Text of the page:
Adequate sleep is associated with fewer behavioural and emotional challenges, greater ability to cope with stress, improved self-regulation and generally feeling more positive. The startling reality is that a recent cross-sectional survey of 3235 Canadian adolescents revealed that 70% get fewer than the recommended number of hours of sleep per night.
In teens, one study showed that behaviours that get labeled as irritable and lazy are often not due to attitude but a lack of sleep. Lack of sleep sometimes doesn’t look like “sleepiness” at all. In fact sleep deprivation has been reported to mimic attention deficit hyperactivity disorder (ADHD).
Sleep is strongly linked with a range of physical, mental and emotional aspects of health. A review of the scientific literature “confirms the importance of healthy sleep to human growth and development, metabolism and weight regulation, immune function, accident risk, learning, memory and executive function, and emotional health and regulation.” Paying attention to the quantity and quality of sleep is not just for children and youth. It is a strategy that brings about Heart-Mind well-being for those who care for children too!
How much sleep is enough?
In their 2012 position statement, the Canadian Sleep Society recommends the following average amount of sleep:
- Infants: 12-15 hours total, including naps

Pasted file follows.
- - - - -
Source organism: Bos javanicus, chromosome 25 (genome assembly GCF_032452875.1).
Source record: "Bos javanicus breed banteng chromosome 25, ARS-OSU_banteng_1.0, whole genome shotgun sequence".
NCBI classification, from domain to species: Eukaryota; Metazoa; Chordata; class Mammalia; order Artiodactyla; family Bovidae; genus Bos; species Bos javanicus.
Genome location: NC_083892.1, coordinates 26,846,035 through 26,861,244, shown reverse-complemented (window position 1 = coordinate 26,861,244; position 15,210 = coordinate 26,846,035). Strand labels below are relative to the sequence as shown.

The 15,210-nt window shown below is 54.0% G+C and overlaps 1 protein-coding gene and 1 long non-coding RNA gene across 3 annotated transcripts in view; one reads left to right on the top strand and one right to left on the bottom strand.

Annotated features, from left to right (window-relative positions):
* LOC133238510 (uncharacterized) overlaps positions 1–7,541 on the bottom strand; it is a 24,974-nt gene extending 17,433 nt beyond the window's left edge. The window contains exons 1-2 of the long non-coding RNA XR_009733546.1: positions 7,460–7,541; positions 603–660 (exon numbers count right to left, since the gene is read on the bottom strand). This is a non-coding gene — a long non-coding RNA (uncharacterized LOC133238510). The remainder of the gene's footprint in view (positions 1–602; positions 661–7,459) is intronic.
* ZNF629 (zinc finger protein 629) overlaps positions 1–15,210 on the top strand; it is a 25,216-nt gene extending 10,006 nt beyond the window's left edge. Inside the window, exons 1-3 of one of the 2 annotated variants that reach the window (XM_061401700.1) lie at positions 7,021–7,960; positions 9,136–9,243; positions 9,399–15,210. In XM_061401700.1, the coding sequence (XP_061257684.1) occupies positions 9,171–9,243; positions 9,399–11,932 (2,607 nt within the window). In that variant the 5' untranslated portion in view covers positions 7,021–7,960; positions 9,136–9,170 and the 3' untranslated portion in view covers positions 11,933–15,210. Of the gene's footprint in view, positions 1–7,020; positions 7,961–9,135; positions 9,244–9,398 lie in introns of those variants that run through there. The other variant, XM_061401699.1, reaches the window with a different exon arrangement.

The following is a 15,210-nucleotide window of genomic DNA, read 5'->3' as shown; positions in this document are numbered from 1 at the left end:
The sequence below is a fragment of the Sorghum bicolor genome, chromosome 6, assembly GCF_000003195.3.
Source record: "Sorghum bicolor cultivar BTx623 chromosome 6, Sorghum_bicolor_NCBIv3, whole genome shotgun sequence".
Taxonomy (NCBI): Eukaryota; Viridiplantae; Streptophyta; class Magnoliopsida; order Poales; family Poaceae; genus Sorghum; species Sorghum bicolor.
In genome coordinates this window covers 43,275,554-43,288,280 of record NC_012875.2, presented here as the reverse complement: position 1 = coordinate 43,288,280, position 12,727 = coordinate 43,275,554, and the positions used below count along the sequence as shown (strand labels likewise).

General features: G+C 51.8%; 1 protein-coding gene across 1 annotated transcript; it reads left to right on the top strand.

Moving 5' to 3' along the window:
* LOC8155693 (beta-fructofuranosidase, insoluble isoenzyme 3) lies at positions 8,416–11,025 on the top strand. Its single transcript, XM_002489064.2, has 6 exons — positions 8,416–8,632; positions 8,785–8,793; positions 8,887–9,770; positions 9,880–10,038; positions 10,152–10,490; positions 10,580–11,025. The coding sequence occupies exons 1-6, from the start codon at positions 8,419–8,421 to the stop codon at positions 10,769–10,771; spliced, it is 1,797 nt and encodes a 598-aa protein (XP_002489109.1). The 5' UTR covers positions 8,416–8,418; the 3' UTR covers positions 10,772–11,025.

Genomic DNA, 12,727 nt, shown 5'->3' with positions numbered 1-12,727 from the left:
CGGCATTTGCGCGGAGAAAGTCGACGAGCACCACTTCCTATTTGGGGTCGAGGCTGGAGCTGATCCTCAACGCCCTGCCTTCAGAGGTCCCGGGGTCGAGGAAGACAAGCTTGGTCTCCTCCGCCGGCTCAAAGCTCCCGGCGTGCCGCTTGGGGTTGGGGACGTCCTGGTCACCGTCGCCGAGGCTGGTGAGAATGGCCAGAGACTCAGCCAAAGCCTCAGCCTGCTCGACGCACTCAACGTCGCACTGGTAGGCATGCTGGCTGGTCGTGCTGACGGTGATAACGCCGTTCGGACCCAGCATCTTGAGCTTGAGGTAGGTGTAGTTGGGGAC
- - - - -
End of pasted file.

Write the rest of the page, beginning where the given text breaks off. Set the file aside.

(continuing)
- Toddlers (1-3 yrs): 12 hours, including naps
- Preschool (3-5 yrs): 11.5 hours, most do not nap after age 5
- School-age (5-12 yrs): 9 hours
- Teens: 8-9 hours
- Adults: 6-9 hours
Need more sleep?
Here are some things to increase the chances of a good night’s zzzz:
Try to go to bed at the same time every night.
Don’t drink pop, tea or coffee with caffeine past noon.
Exercise (run, jump and play!) three hours before bed to help get ready for sleep.
Avoid big meals before bed.
Create a bedtime routine to cue you for sleep; e.g. a bath, music, reading, storytelling.
Turn off electronics 2 hours before bed and don’t keep electronics in your bedroom. And remember, no screen time for children under two years.
In some cases, a youth's irritability and laziness may not be due to "attitude" but lack of sleep. During adolescence the sleep-wake cycle changes in a way that it becomes more difficult for most teenagers to fall asleep before 11pm.
The link between sleep and attention-deficit/hyperactivity disorder (ADHD) is not completely understood but the consequences of impaired sleep may resemble and/or exacerbate ADHD symptoms.
The Canadian survey published in 2006 found that sleep deprivation was both common (70%) and was associated with a decrease in academic achievement and extracurricular activity. They found the most common causes to be staying up late and drinking caffeinated beverages before bed.
The Canadian pediatric position paper (2012) outlines:
- the benefits of sleep and the harmful effects of sleep deprevation in children
- normal sleep development in children and adolescents
- pediatric sleep disorders
Caffeine lingers in the system for 3 to 7 hours. Drinking caffeinated beverages in the afternoon or evening is likely to effect the arousal system even at bedtime, hindering children’s ability to fall asleep.
The negative effect of night-time media use on sleep duration and quality is the result of:
- the use of devices after bedtime at the expense of sleep
- the strong effect of light exposure that can disrupt the sleep cycle
The Canadian Pediatric Society discourages screen-based activities for all children under the age of two years.